The Jerusalem Post, reporting today on a Haifa court's verdict supporting the Israeli government's position on the 2003 death of U.S. activist Rachel Corrie:
A Haifa District Court invoked the "combatant activities" exception, and said on Tuesday that the US activist who was killed in disputed circumstances involving an IDF bulldozer on March 16, 2003, while protesting an IDF home demolition in Rafah, could have avoided the dangerous situation. The court nonetheless called her death a "regrettable accident."
Musician and activist Tom Morello has gotten a lot of pats on the back for his strongly worded rebuke of Congressman Paul Ryan in Rolling Stone last week. And sure, it's hard to resist a hook that juicy: Morello's best-known project, the leftist and often polemical Rage Against the Machine, is one of Ryan's favorite bands.
Do you remember what the world was like before Walmart? Can you imagine a world without the retailer (again)?
My wife and I seldom shop at the Walmart in our town. (Occasionally one of our grandchildren will put something from there on a gift wish list.) However, when we’re at our family’s lake cottage, we shop regularly at Walmart—it’s one of the only options in that area. Every time we walk into the place, one of us utters some misgivings about the experience.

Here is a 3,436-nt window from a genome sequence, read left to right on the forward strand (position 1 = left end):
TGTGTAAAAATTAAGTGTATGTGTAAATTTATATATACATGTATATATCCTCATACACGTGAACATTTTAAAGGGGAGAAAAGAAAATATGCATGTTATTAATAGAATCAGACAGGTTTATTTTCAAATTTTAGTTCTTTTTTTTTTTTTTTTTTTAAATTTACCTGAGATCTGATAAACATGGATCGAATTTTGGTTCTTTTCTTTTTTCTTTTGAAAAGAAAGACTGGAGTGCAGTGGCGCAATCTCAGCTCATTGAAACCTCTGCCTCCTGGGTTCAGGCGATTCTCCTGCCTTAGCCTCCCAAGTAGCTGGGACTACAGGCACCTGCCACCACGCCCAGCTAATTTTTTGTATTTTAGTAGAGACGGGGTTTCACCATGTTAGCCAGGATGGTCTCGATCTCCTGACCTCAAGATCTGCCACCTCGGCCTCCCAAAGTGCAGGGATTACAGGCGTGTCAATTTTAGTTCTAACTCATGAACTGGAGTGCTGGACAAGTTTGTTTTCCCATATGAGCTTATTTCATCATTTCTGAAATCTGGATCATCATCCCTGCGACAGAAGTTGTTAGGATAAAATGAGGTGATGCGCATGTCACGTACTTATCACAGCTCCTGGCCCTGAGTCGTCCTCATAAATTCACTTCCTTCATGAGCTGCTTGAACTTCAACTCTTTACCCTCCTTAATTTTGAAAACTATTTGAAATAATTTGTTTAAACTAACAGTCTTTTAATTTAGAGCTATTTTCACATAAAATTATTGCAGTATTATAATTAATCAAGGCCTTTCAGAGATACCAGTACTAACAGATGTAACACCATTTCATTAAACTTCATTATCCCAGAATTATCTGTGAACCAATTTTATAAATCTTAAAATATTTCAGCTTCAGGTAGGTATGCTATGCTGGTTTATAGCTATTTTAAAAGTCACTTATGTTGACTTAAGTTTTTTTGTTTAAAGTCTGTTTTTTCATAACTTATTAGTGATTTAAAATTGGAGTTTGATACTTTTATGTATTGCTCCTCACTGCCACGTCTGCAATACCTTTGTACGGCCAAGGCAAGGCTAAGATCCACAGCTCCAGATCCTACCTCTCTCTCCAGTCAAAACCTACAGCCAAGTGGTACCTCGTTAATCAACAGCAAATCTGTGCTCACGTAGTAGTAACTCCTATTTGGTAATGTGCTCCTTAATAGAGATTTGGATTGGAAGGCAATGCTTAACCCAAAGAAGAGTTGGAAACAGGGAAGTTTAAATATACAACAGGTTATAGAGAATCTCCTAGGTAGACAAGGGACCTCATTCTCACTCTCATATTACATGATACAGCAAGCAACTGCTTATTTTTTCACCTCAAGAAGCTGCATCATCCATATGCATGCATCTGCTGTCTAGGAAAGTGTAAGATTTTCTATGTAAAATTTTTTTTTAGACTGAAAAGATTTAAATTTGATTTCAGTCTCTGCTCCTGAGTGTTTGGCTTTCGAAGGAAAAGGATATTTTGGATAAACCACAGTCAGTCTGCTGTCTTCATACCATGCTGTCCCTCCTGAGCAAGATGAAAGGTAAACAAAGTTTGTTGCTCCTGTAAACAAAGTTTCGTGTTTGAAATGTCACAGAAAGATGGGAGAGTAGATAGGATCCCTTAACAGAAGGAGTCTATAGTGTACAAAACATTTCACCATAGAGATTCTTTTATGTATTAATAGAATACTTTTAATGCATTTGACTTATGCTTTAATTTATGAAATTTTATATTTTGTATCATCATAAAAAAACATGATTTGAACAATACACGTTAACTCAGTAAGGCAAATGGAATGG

It's hard to imagine a more efficient way to rack up diverse denunciations than Rep. Todd Akin's approach in an interview on Sunday, when in one breath he both promoted a foul bit of junk science alleging that rape victims don't generally get pregnant (and thus don't need abortion services) and coined the term "legitimate rape." Pretty much everyone everywhere has condemned his comments, and rightly so.
A number of rape victims have written responses, including Shauna Prewitt, whose post at xoJane went viral and taught a lot of us something appalling that we didn't know.
My favorite book of the summer is Turn Here Sweet Corn, a memoir by organic farmer Atina Diffley. Her husband Martin started delivering vegetables from his family’s land to co-ops in Minneapolis in the early ‘70s, when co-ops were a new idea in Minnesota and few outside resources existed.
The national parks are rightly considered some of America’s great treasures, but their history is not as serene as their landscapes. A year after the Battle of Gettysburg, President Lincoln deeded Yosemite Valley to the state of California, to be maintained for public use for all time. Lincoln hoped these “magnificent lands . . . might offer a unifying peace for a divided nation.” But before Yosemite could be turned into a park for public use, the Ahwahneechee, its native inhabitants, had to be driven out. Similar wars of removal were conducted at the end of the 19th century at the sites of Glacier and Yellowstone parks (Times Literary Supplement, September 2).